Jesus’ reputation as a healer precedes him as he returns to Capernaum from a foray to the other side of the lake. The woman has convinced herself that even a casual brush with Jesus’ clothing may be enough to heal her. The notion that the clothing of a holy person might be contain healing power was part of the popular piety of the time. She pushes her way through the crowd and accomplishes her goal. But that’s only the beginning of the encounter.
“Displaying determination and focus, this woman sets a courageous course,” Branch (2013) writes, “However, the woman displays selfishness by ignoring the fact that, legally, her touch makes anyone – including Jesus and those in the crowd bumping into her – unclean. Weighing the shame of being recognized by angry people, aware of the possibility of a public reprimand, knowing that people pick up stones to drive the unclean away and heedless of the harm and inconvenience she may cause crowd members and Jesus, she nonetheless approaches Jesus,” Branch (2013) observes. “In modern terminology, she stalks him in broad daylight. She decides her need trumps others’ rights.”
Rather than being condemned, however, the woman in the crowd is commended for her faith. What does that mean? “My opinion is that when the characteristics she exhibits – desperation, hope, selfishness, pushiness, courage, persistence, and self-interest – are directed at Jesus, they constitute faith,” Branch (2013) suggests. “Jesus both defines her action and attitude as faith and acknowledges her faith as directed at him.” It’s an interesting contrast to the disciples in the boat at the end of chapter four who are described as cowardly and unbelieving.
In addition, Branch (2013) notes, Jesus places the woman in a new family with him at the center. He calls her “Daughter.” Perhaps we should think back to the Beelzebul incident from a few weeks ago. Jesus “esteems her by showing all nearby that she is his true kin,” Branch (2013) writes. “She becomes the first example in Mark since his encounter with his family (Mk 3:31-35) of his power to re-order families.”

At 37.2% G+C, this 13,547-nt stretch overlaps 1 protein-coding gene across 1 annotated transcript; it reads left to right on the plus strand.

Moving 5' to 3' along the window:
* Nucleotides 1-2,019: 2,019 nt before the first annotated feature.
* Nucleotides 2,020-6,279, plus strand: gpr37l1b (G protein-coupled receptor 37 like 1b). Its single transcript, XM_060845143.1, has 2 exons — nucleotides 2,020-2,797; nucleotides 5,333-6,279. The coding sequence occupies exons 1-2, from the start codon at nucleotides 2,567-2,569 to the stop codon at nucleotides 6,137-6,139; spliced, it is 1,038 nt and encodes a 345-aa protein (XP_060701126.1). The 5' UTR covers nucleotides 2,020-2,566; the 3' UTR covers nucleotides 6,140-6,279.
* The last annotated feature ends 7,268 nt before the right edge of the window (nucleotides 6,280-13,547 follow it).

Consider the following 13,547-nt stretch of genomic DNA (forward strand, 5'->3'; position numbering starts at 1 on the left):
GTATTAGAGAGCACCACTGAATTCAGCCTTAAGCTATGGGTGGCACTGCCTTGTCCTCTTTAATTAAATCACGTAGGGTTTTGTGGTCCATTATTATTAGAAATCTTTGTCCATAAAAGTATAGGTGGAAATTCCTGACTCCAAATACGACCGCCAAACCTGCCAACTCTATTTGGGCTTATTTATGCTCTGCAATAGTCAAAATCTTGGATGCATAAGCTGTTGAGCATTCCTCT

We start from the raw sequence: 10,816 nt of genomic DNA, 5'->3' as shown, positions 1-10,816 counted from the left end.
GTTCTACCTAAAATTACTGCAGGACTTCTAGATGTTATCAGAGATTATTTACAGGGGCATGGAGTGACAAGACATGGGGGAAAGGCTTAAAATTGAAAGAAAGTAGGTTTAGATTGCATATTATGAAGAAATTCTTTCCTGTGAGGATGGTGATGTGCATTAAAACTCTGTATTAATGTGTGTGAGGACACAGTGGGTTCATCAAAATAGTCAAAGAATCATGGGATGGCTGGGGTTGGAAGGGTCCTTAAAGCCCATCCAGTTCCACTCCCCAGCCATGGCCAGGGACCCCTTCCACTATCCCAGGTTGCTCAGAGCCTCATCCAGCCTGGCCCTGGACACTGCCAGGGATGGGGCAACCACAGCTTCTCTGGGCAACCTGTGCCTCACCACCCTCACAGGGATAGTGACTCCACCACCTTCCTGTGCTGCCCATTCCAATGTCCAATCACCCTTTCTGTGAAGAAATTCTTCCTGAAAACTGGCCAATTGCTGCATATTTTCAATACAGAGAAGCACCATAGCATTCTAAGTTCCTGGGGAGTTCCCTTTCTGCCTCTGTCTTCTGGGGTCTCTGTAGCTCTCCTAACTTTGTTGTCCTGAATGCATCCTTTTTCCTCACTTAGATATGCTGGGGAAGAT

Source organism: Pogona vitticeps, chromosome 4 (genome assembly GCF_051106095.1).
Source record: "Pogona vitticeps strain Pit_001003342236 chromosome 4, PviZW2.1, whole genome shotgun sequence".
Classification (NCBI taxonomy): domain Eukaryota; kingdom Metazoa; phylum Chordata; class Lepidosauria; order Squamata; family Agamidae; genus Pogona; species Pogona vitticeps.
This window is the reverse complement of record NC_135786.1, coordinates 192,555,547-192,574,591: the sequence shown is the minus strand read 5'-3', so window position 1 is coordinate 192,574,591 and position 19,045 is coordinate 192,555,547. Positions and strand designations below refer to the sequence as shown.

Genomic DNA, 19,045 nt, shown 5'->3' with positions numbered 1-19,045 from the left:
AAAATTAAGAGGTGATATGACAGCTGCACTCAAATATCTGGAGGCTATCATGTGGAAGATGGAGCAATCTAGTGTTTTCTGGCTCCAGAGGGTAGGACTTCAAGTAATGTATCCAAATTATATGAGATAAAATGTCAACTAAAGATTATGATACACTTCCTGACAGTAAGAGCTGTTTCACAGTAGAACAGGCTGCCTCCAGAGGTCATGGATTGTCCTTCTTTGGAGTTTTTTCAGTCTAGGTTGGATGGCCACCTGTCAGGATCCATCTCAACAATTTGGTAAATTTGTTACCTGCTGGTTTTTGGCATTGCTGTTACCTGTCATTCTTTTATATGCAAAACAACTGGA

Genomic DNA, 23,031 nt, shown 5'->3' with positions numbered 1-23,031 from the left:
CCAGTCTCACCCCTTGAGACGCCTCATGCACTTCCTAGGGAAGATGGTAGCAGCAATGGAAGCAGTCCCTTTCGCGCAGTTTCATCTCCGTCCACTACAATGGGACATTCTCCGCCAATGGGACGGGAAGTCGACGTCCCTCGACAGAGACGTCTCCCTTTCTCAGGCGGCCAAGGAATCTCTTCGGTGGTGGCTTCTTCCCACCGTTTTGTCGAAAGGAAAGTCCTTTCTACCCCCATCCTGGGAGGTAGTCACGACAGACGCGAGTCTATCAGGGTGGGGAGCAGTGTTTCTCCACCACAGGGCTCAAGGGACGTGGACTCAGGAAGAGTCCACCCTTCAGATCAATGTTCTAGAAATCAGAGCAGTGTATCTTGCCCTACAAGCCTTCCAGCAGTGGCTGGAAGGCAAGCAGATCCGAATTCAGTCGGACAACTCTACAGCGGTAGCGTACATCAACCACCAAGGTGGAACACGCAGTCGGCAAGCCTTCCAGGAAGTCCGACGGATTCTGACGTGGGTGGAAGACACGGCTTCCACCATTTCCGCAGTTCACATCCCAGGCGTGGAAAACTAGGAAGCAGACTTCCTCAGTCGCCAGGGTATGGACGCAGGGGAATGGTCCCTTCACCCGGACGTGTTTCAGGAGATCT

Jesus defines his family not as those who are biologically related to him (and who think he’s become mentally unstable. Rather, Jesus says, “Whoever does the will of God is my brother and sister and mother” (Mark 3:35, NRSV). Resilient reliance on Jesus, even in the face of decades-long despair, seems to be part of doing the will of God. Soon after this text we will read that Jesus is rejected by the hometown folks in Nazareth, presumably including at least some of his biological family members. The juxtaposition of the texts is certainly significant.
Branch (2013) suggests that “The woman also is portrayed as a successful disciple, and one much more successful than the twelve male disciples at this point in the gospel of Mark.” She persists, takes risks, suffers, confesses, and overcomes her fear. She models the sort of faith that the disciples lacked during the Stilling of the Storm. And, as Branch (2013) notes, she is changed by her encounter with Jesus. She was (at least socially) dead and is now alive. That’s what happens to disciples!
Resources and References
Branch, Robin Gallaher. (2013). A study of the woman in the crowd and her desperate courage (Mark 5:21-43). In die Skriflig , 47(1), 319-331. Retrieved June 16, 2021, from http://www.scielo.org.za/scielo.php?script=sci_arttext&pid=S2305-08532013000100032&lng=en&tlng=en.
Gaiser, Frederick J. “In Touch with Jesus: Healing in Mark 5:21–43.” Word & World, Volume 30, Number 1 (Winter 2010), pp. 5-15.
Moss, Candida R. “The Man with the Flow of Power: Porous Bodies in Mark 5:25-34.” Journal of Biblical Literature 129, no. 3 (2010): 507-519.
Wright, N. T. Mark for Everyone (The New Testament for Everyone). Westminster John Knox Press. Kindle Edition.